Staffing is the issue keeping NHS leaders awake at night — and which consumes two-thirds of trusts’ spending. The fortnightly The Ward Round newsletter, by HSJ workforce correspondent Annabelle Collins, will make sure you are tuned in to the daily pressures on staff, and the wider trends and policies shaping the workforce. Contact me in confidence

My interest was piqued last week following news that nearly 40 members of the same department in the Royal Lancaster Infirmary were sent home to self-isolate after contracting covid-19.

As a result, University Hospitals of Morecambe Bay Foundation Trust transferred the Royal Infirmary’s paediatric inpatient ward temporarily to Furness General Hospital.

Medical director Dr Shahedal Bari said in response that the hospital was encouraging all its staff to be “extra vigilant” with infection control practices.

This case is not unprecedented. Earlier this month HSJ was made aware of a 12-strong orthopaedic team who all had to self-isolate after a face-to-face meeting, and there are without doubt other examples of this around the country that have not hit the local papers.

At the end of May, my colleague Rebecca Thomas reported on warnings from national director for acute care Keith Willett that the risk to staff of covid-19 infections within hospitals and between staff is very high. And this recent situation in Lancashire further emphasises how big a challenge this will continue to be for trusts and other healthcare organisations.

Social distancing measures may have been relaxed by the government from 4 July but this will still massively affect the ability of the health service to restart elective activity and begin dealing with growing waiting lists.

In terms of space, some organisations will be at a disadvantage. Talking to a doctor working at a central London hospital with an ageing estate, they told me portacabins are being put up in the grounds to create more office space.

“The ageing hospital infrastructure, the need for hot desking, cramped offices and other social spaces make social distancing in an acute hospital all but impossible,” I was told.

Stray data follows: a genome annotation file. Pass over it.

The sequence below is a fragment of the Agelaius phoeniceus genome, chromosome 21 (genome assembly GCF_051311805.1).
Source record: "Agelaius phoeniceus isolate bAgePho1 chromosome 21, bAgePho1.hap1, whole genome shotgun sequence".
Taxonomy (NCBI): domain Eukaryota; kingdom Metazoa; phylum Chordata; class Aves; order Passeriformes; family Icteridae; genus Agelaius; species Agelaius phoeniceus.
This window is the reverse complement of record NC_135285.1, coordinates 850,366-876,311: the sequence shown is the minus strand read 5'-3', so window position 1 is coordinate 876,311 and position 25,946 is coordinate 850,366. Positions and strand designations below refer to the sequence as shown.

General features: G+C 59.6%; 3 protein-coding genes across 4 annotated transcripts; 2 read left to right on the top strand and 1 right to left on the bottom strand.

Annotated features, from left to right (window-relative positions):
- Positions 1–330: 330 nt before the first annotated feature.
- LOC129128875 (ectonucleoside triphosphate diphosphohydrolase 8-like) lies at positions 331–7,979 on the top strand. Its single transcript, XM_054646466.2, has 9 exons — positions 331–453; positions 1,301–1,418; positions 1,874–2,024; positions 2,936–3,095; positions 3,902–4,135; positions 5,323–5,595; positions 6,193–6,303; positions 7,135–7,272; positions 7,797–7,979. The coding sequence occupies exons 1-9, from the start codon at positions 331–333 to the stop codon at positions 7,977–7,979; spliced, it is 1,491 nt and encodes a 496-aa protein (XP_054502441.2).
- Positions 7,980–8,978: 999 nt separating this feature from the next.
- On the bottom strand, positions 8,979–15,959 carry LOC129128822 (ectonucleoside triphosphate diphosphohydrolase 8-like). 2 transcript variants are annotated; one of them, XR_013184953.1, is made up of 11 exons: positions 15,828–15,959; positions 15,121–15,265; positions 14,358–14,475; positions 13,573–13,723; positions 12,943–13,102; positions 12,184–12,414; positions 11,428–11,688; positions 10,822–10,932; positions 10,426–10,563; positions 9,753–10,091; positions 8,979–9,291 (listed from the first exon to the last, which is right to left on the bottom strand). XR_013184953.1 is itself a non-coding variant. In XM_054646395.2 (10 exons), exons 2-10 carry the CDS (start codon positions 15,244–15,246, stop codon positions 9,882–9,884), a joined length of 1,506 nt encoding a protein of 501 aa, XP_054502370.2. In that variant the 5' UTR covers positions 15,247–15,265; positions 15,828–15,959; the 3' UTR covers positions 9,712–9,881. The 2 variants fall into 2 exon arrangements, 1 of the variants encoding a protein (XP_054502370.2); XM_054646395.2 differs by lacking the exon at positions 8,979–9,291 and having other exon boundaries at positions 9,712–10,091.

And research from a doctors’ union, The Hospital Consultants and Specialists Association, has shown that nearly a third of medical staff feel colleagues and managers have only practised social distancing rarely or not at all in hospital communal areas (according to a survey of 427 union members).

“The need to tackle the growing backlog of procedures must not become an excuse for complacency around infection control. If it does, we risk nosocomial infections rising again and lives being lost needlessly," HCSA president Dr Claudia Paoloni said.

“We can label different areas covid and non-covid, but we must be clear that there is no such thing as a covid-free zone. We can lessen the chance of transmission through PPE, regular testing of staff and patients, and continuous cleaning, but we cannot eliminate it.”

Track and trace teething problems

Of course, the success of the track and trace system and ensuring all staff are provided with adequate PPE are both essential in improving infection control and keeping them safe and reducing the need for multiple members of the same team to isolate.

I was this week made aware of a GP surgery in South East England where one of the GPs has to isolate for two weeks, but with no information about who the contact was. The surgery believe the contact was a patient, which shouldn’t result in the GP having to isolate as proper PPE was worn. The system has clearly not taken this into account.

NHS Providers chief executive Chris Hopson said hearing that significant numbers of frontline teams having to self-isolate “highlights the importance of local risk assessments, so that staff protected by PPE at the time of the contact can be excluded from isolation where appropriate”.

“It also re-emphasises the utmost importance of ensuring all trusts receive sufficient and timely supply of PPE, of support for trusts to implement strict infection and prevention control measures and to have access to regular testing,” Mr Hopson said. “These measures will be equally important in all health and care settings.”

Mr Hopson added that NHS Providers is “continuing to push” for recognition that the 14-day isolation period will have an impact on frontline services.

And considering how NHS and care staff desperately need a break, and with added childcare pressure on many this summer, two weeks enforced isolation will only add further strain on an already stretched workforce.